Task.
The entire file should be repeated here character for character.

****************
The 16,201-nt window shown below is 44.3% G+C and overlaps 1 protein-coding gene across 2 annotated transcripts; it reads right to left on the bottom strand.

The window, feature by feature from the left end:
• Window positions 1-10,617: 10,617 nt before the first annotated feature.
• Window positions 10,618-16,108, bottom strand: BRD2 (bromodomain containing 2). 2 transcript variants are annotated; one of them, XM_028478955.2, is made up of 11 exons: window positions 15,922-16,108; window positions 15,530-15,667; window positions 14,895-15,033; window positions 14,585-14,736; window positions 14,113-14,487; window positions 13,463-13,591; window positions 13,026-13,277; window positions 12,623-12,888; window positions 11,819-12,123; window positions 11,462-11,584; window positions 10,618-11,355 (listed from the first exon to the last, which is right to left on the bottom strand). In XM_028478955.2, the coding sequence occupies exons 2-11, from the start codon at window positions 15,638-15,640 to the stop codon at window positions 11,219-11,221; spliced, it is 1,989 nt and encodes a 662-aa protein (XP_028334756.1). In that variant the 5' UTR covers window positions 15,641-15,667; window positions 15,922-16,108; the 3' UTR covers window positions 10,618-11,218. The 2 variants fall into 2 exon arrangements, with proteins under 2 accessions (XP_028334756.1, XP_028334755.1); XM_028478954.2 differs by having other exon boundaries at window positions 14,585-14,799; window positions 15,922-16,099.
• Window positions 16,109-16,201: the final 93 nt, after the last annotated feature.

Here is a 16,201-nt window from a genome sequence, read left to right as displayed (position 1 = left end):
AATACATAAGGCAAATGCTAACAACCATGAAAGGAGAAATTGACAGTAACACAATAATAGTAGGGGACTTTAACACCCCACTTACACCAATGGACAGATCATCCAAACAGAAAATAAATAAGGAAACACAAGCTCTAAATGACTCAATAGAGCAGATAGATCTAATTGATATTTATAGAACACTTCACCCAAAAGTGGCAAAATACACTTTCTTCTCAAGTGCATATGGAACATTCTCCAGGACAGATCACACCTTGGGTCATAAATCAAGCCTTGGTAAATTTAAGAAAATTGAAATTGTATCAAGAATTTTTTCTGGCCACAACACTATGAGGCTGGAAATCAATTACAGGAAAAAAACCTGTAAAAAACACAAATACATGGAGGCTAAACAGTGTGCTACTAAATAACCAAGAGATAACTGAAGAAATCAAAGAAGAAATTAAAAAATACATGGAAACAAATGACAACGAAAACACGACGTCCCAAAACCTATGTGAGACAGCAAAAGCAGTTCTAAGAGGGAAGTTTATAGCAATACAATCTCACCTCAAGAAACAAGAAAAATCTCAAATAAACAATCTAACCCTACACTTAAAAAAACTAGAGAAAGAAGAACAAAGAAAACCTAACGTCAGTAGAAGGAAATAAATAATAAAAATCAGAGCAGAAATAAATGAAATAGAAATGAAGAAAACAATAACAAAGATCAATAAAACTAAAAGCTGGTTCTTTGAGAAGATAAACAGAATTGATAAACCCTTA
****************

The 16,201-nt window shown below is 44.3% G+C and overlaps 1 protein-coding gene across 2 annotated transcripts; it reads right to left on the bottom strand.

The window, feature by feature from the left end:
• Window positions 1-10,617: 10,617 nt before the first annotated feature.
• Window positions 10,618-16,108, bottom strand: BRD2 (bromodomain containing 2). 2 transcript variants are annotated; one of them, XM_028478955.2, is made up of 11 exons: window positions 15,922-16,108; window positions 15,530-15,667; window positions 14,895-15,033; window positions 14,585-14,736; window positions 14,113-14,487; window positions 13,463-13,591; window positions 13,026-13,277; window positions 12,623-12,888; window positions 11,819-12,123; window positions 11,462-11,584; window positions 10,618-11,355 (listed from the first exon to the last, which is right to left on the bottom strand). In XM_028478955.2, the coding sequence occupies exons 2-11, from the start codon at window positions 15,638-15,640 to the stop codon at window positions 11,219-11,221; spliced, it is 1,989 nt and encodes a 662-aa protein (XP_028334756.1). In that variant the 5' UTR covers window positions 15,641-15,667; window positions 15,922-16,108; the 3' UTR covers window positions 10,618-11,218. The 2 variants fall into 2 exon arrangements, with proteins under 2 accessions (XP_028334756.1, XP_028334755.1); XM_028478954.2 differs by having other exon boundaries at window positions 14,585-14,799; window positions 15,922-16,099.
• Window positions 16,109-16,201: the final 93 nt, after the last annotated feature.

Here is a 16,201-nt window from a genome sequence, read left to right as displayed (position 1 = left end):
AATACATAAGGCAAATGCTAACAACCATGAAAGGAGAAATTGACAGTAACACAATAATAGTAGGGGACTTTAACACCCCACTTACACCAATGGACAGATCATCCAAACAGAAAATAAATAAGGAAACACAAGCTCTAAATGACTCAATAGAGCAGATAGATCTAATTGATATTTATAGAACACTTCACCCAAAAGTGGCAAAATACACTTTCTTCTCAAGTGCATATGGAACATTCTCCAGGACAGATCACACCTTGGGTCATAAATCAAGCCTTGGTAAATTTAAGAAAATTGAAATTGTATCAAGAATTTTTTCTGGCCACAACACTATGAGGCTGGAAATCAATTACAGGAAAAAAACCTGTAAAAAACACAAATACATGGAGGCTAAACAGTGTGCTACTAAATAACCAAGAGATAACTGAAGAAATCAAAGAAGAAATTAAAAAATACATGGAAACAAATGACAACGAAAACACGACGTCCCAAAACCTATGTGAGACAGCAAAAGCAGTTCTAAGAGGGAAGTTTATAGCAATACAATCTCACCTCAAGAAACAAGAAAAATCTCAAATAAACAATCTAACCCTACACTTAAAAAAACTAGAGAAAGAAGAACAAAGAAAACCTAACGTCAGTAGAAGGAAATAAATAATAAAAATCAGAGCAGAAATAAATGAAATAGAAATGAAGAAAACAATAACAAAGATCAATAAAACTAAAAGCTGGTTCTTTGAGAAGATAAACAGAATTGATAAACCCTTA